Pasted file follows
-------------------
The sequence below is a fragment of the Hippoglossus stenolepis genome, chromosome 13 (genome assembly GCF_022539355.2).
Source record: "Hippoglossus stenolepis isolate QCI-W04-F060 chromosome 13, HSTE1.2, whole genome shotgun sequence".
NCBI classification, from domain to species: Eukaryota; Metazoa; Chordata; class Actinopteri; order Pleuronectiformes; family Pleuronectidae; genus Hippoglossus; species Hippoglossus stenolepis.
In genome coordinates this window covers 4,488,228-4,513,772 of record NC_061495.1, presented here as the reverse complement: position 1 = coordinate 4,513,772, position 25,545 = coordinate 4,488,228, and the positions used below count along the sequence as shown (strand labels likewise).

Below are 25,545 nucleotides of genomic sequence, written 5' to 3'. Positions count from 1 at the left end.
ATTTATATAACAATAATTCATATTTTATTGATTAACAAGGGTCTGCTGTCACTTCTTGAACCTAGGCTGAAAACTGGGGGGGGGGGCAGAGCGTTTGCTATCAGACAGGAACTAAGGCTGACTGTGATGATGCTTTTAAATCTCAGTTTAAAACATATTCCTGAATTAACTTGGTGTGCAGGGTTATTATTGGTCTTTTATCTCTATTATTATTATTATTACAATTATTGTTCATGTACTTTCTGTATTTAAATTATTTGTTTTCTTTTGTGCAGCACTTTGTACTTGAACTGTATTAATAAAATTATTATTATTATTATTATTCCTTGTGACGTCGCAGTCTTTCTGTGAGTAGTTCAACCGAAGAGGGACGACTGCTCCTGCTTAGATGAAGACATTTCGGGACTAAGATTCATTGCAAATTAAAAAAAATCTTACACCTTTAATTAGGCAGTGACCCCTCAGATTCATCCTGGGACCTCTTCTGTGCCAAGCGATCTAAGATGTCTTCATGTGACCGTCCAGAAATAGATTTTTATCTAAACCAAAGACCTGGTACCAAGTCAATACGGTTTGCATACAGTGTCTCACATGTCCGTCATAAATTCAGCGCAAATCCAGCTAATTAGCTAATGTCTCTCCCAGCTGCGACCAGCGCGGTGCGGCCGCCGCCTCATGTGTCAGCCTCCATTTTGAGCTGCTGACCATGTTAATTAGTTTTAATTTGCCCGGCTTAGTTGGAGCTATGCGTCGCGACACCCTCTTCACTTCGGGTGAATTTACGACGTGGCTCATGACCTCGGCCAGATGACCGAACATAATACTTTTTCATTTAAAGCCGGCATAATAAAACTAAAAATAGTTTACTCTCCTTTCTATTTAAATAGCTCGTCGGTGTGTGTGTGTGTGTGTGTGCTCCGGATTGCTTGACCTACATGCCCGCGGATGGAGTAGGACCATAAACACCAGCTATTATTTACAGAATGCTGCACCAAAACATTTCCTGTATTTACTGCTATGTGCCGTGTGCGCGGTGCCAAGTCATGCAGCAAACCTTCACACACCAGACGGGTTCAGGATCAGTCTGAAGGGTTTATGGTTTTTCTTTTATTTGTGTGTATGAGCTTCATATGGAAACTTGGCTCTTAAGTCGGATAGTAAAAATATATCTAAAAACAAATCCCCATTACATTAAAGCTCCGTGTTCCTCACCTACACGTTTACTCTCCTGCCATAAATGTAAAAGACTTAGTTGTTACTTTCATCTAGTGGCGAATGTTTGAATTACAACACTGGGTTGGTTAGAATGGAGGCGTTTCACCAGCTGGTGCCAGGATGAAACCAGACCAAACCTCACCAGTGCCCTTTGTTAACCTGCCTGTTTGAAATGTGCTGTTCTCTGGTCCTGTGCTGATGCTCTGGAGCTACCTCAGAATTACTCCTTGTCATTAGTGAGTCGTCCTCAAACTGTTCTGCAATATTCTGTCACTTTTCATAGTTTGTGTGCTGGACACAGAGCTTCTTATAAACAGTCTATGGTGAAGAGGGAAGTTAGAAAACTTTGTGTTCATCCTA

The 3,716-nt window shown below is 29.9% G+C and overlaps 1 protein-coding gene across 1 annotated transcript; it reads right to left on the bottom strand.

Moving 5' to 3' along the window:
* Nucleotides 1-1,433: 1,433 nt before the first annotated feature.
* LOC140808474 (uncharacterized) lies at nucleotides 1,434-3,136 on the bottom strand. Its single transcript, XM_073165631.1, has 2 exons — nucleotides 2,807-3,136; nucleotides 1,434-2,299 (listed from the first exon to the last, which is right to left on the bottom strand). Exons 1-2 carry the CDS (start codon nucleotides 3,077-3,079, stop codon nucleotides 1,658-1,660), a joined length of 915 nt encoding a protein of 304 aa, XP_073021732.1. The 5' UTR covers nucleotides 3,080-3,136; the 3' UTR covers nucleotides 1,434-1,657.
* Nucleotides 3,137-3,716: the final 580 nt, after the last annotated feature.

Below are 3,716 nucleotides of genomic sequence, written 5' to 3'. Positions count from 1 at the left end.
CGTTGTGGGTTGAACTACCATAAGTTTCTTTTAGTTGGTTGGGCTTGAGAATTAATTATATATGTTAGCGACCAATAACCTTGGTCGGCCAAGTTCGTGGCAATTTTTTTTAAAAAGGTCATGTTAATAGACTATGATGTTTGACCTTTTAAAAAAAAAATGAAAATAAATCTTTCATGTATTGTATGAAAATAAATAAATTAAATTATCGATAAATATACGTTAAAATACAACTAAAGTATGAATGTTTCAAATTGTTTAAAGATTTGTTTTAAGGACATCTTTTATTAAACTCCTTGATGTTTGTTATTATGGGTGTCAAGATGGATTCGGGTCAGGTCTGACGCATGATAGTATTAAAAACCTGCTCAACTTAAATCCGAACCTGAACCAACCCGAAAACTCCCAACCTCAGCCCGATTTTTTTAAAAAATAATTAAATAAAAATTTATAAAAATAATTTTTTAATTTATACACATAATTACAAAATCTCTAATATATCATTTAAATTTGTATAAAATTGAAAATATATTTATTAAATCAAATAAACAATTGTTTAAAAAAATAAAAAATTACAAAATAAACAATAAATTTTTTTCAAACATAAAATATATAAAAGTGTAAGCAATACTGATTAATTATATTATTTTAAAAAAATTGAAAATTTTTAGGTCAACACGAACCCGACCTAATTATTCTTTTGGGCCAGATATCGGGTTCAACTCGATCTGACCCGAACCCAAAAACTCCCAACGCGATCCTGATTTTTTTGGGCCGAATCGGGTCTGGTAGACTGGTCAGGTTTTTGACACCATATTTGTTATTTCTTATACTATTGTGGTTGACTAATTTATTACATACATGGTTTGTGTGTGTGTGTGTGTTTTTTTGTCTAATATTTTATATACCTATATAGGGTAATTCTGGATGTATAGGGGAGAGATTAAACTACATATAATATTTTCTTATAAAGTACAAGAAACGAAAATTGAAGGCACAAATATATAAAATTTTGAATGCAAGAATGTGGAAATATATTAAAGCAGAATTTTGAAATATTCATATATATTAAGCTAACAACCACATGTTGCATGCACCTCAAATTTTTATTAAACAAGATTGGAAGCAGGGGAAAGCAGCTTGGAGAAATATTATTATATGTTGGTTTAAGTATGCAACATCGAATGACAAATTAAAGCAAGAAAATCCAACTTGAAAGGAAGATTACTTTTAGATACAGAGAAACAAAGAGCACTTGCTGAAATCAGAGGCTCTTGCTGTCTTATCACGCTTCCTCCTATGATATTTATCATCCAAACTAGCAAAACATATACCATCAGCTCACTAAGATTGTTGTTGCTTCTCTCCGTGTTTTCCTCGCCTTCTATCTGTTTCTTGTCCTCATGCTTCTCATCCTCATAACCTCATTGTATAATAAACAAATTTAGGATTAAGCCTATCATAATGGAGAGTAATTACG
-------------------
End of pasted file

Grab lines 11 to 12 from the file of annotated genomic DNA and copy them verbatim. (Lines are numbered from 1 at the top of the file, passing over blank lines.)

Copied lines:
* Nucleotides 3,137-3,716: the final 580 nt, after the last annotated feature.

Below are 3,716 nucleotides of genomic sequence, written 5' to 3'. Positions count from 1 at the left end.